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USDA confident in ASF surveillance

The head of USDA’s Animal and Plant Health Inspection Service, Dr. Jack Shere, says the U.S. is in a strong position to prevent ASF in U.S. swine.

“While we’re keenly aware of the risks that ASF poses to us because of the recent detections in the Dominican Republic, we’re also confident in our safeguards and what we’ve been doing these many years to keep it out of the United States.”

Shere says the ongoing surveillance of African Swine Fever is not new –  the USDA was monitoring ASF before it spread in Africa to Italy where it was endemic back in 2006.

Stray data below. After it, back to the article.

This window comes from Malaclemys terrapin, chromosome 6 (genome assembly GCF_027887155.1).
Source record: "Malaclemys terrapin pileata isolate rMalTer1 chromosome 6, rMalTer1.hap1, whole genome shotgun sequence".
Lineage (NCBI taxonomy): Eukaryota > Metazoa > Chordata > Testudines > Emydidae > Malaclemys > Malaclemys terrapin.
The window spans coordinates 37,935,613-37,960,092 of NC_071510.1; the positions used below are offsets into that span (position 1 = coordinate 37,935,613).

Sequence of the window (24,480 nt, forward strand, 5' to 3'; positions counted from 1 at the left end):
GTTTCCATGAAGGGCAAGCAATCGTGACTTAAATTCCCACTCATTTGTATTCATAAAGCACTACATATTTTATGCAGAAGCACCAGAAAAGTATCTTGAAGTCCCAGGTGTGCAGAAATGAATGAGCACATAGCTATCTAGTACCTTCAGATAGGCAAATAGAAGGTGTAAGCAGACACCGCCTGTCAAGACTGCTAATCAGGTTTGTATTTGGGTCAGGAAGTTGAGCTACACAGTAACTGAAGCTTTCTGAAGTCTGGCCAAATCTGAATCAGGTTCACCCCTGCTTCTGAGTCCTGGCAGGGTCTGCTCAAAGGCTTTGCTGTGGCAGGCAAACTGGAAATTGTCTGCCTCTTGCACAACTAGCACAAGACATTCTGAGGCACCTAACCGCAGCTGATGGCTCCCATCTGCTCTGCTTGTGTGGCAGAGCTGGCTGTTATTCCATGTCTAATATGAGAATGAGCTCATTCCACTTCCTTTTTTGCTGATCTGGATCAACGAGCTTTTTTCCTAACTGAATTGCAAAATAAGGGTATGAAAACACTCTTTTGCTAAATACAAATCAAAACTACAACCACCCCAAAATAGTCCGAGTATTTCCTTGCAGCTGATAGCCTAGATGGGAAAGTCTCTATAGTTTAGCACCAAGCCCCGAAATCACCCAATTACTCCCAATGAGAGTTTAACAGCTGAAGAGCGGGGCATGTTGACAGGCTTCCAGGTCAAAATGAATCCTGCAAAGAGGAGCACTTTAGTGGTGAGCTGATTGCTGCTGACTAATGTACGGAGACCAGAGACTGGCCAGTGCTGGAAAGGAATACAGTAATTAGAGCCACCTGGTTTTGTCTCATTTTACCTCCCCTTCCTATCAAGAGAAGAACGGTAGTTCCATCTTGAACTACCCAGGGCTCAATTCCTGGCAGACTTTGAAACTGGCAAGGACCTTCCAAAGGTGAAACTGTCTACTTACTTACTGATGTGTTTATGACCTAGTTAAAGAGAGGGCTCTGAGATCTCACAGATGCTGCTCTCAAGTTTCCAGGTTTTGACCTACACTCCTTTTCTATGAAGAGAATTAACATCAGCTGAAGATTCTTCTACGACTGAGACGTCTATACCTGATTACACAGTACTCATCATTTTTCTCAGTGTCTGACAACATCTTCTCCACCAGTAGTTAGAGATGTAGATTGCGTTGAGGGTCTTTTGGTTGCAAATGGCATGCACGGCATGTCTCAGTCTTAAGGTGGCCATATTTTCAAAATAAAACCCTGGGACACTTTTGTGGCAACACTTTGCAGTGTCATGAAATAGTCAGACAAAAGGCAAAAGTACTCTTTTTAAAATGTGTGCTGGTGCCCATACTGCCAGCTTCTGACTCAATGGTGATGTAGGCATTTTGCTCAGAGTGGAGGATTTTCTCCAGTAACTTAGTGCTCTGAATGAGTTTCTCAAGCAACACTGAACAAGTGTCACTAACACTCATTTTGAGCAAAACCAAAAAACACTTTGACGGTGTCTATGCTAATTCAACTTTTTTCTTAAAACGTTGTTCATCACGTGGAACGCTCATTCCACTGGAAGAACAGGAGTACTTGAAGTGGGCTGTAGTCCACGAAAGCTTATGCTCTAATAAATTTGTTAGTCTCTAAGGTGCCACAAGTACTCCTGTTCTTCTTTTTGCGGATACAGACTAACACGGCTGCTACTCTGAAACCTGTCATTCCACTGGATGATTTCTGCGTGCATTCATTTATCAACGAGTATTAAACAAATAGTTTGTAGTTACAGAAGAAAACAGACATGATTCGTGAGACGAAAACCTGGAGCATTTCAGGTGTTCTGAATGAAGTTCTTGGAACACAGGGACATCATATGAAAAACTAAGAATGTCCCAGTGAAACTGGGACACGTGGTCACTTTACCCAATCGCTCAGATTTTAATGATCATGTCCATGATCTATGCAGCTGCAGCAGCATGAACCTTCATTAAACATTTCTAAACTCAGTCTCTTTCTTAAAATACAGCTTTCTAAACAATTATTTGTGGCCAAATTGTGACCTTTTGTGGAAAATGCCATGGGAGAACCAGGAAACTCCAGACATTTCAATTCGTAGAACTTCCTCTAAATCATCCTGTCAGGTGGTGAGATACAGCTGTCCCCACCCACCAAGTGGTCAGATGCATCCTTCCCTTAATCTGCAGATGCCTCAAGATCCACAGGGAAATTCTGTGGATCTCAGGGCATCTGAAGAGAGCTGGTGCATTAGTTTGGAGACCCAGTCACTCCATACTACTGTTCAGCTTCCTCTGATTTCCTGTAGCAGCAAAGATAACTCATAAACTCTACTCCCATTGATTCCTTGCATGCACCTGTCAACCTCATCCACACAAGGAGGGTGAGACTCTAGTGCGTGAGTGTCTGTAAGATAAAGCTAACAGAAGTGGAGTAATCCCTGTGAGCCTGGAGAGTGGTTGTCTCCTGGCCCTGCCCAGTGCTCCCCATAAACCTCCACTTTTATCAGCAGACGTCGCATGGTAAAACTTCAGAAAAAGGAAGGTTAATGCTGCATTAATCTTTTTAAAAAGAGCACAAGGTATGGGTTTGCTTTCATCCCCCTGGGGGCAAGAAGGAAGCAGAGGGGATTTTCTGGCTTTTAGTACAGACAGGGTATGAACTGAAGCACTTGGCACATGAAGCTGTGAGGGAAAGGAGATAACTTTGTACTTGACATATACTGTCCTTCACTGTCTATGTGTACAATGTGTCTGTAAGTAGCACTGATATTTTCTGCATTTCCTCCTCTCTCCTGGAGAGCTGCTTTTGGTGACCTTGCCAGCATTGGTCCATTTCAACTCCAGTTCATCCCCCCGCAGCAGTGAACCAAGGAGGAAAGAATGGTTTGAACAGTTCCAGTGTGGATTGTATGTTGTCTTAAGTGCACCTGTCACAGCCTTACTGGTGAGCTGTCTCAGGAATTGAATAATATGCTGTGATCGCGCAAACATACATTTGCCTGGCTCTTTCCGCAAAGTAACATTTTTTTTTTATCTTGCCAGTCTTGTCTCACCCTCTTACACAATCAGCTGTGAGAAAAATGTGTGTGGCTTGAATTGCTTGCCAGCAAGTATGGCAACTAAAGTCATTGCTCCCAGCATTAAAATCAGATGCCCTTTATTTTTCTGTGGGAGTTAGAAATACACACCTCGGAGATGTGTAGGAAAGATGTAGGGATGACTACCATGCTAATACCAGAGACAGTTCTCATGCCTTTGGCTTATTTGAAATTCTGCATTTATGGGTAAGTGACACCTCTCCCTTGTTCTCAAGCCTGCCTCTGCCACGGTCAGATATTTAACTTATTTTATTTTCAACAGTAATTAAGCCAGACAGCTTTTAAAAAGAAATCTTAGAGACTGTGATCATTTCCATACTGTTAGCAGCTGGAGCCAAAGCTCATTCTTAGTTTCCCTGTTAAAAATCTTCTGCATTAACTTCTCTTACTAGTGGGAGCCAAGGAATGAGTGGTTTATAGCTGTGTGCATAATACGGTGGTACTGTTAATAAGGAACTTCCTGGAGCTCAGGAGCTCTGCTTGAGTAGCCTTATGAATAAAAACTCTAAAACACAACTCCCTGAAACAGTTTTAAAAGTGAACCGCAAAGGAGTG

As the U.S. works to keep African Swine Fever outside its borders, the spread continues overseas.

Dr. Sherrilyn Wainwright, veterinary epidemiologist, with APHIS, says challenges from illegally produced vaccines in China have led to illicit strains in pigs there.

“So you have that spreading as well as the regular African Swine Fever virus and low reporting. Currently, low reporting of any African Swine Fever Detections, officially, in the country.”

Unless it’s known exactly where the virus is, she says it’s impossible to contain it. Wainwright says it’ll take at least five years before ASF is out of the pig population in Germany.

APHIS officials shared the latest on the virus during their online ASF Action Week this week.

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